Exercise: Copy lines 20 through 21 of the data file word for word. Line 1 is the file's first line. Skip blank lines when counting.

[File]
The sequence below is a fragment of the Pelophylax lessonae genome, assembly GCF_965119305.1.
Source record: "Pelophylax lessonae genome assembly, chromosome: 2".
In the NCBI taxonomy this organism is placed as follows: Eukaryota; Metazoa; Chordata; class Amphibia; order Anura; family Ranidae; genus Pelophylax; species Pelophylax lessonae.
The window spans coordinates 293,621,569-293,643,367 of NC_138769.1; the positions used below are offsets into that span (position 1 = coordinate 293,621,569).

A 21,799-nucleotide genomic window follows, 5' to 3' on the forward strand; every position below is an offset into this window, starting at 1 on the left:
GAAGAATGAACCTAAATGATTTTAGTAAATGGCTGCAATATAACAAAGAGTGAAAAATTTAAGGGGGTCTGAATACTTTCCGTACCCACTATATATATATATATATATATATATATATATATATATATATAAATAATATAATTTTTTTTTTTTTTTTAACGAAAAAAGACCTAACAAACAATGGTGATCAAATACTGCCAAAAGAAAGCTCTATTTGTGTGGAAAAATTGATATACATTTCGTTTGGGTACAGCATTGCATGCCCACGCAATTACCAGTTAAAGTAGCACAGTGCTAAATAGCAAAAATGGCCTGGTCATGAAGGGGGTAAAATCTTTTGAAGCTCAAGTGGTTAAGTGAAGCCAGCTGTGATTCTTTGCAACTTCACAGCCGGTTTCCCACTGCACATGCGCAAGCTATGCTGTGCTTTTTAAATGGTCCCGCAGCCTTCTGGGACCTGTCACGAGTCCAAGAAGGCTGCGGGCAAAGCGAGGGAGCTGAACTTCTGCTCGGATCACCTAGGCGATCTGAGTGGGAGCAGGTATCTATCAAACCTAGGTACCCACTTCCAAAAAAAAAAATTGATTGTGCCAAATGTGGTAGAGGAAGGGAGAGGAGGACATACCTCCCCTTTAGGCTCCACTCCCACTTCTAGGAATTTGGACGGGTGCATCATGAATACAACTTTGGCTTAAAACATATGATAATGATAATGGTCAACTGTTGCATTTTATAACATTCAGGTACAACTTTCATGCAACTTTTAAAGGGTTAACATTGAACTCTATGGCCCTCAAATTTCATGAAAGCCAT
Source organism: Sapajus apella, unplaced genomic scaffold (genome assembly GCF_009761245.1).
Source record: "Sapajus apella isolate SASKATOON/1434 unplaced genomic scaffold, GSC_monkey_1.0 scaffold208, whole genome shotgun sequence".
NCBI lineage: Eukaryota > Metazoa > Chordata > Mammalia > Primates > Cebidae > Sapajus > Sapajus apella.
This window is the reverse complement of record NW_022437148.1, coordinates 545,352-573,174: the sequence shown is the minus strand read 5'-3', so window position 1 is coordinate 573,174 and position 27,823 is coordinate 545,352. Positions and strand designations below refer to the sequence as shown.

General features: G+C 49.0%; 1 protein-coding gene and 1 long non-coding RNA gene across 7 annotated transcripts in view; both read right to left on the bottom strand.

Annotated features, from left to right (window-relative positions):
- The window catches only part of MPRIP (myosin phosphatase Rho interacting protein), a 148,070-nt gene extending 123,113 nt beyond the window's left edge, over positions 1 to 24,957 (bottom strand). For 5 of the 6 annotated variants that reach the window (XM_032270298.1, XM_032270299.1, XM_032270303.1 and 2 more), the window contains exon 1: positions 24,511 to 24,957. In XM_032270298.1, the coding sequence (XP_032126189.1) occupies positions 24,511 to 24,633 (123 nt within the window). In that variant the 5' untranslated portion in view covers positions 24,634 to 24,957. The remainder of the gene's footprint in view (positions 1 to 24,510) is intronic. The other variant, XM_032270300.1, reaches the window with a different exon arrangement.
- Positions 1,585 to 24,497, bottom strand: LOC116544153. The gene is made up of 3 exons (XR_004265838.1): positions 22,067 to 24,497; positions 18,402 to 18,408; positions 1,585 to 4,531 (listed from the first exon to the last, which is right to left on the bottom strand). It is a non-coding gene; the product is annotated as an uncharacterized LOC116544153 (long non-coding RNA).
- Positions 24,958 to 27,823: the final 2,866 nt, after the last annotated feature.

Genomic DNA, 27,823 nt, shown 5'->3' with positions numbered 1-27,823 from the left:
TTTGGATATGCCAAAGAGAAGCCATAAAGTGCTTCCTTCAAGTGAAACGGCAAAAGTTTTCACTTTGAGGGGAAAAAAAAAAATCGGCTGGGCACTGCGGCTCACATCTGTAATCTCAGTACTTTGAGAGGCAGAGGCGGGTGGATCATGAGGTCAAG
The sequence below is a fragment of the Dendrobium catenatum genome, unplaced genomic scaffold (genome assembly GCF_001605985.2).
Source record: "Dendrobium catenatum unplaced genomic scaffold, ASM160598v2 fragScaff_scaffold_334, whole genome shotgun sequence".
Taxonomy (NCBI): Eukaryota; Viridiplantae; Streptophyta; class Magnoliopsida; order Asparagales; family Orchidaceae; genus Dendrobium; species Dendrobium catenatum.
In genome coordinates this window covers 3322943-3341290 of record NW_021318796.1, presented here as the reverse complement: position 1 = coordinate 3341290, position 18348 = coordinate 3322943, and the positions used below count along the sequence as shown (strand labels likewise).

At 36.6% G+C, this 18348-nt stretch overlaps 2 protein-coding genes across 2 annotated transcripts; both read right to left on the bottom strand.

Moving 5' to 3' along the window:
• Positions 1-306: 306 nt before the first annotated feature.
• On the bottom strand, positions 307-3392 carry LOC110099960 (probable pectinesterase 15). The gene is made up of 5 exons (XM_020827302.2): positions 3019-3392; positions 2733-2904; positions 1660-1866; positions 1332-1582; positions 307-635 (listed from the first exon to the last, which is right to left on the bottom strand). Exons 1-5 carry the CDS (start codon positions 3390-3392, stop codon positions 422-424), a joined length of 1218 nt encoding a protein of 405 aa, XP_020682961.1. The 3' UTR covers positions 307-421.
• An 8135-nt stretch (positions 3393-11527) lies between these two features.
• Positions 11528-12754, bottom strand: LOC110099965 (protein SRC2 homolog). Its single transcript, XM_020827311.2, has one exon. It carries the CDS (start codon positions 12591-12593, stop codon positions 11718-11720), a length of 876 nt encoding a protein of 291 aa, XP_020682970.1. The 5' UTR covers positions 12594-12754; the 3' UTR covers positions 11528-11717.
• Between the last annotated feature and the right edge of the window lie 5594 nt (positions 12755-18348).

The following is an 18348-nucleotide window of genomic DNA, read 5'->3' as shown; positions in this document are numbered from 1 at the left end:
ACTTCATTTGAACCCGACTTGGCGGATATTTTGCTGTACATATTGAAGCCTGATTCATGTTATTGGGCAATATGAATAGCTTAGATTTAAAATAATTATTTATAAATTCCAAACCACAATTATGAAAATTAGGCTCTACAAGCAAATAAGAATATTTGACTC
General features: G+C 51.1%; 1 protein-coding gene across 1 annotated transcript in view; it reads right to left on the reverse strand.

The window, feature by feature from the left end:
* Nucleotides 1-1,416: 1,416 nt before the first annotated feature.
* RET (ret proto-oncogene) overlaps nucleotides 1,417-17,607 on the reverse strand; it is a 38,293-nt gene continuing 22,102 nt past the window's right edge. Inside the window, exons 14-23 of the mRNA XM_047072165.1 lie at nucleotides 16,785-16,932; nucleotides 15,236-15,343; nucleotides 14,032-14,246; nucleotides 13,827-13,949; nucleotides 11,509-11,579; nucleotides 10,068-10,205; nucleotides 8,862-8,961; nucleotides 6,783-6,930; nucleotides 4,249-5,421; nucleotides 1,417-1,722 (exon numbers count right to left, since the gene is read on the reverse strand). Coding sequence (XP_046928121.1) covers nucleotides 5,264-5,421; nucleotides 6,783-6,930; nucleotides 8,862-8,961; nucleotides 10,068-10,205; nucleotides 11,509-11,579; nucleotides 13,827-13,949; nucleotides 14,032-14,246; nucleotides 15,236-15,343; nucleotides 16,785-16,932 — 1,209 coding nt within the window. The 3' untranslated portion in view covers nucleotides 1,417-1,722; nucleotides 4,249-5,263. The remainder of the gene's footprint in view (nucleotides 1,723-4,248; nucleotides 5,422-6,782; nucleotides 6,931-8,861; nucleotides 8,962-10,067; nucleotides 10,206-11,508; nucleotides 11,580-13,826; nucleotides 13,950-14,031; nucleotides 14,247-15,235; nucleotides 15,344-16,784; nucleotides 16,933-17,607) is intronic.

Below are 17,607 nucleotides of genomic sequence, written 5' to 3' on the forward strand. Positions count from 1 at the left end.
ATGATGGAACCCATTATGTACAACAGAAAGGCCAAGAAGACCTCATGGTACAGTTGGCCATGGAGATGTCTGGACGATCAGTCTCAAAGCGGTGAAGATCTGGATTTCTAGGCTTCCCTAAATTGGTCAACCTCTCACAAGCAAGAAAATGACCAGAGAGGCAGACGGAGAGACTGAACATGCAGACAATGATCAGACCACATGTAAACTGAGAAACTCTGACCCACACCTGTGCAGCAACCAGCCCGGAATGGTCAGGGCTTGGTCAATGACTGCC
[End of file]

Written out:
Taxonomy (NCBI): Eukaryota; Viridiplantae; Streptophyta; class Magnoliopsida; order Asparagales; family Orchidaceae; genus Dendrobium; species Dendrobium catenatum.
In genome coordinates this window covers 3322943-3341290 of record NW_021318796.1, presented here as the reverse complement: position 1 = coordinate 3341290, position 18348 = coordinate 3322943, and the positions used below count along the sequence as shown (strand labels likewise).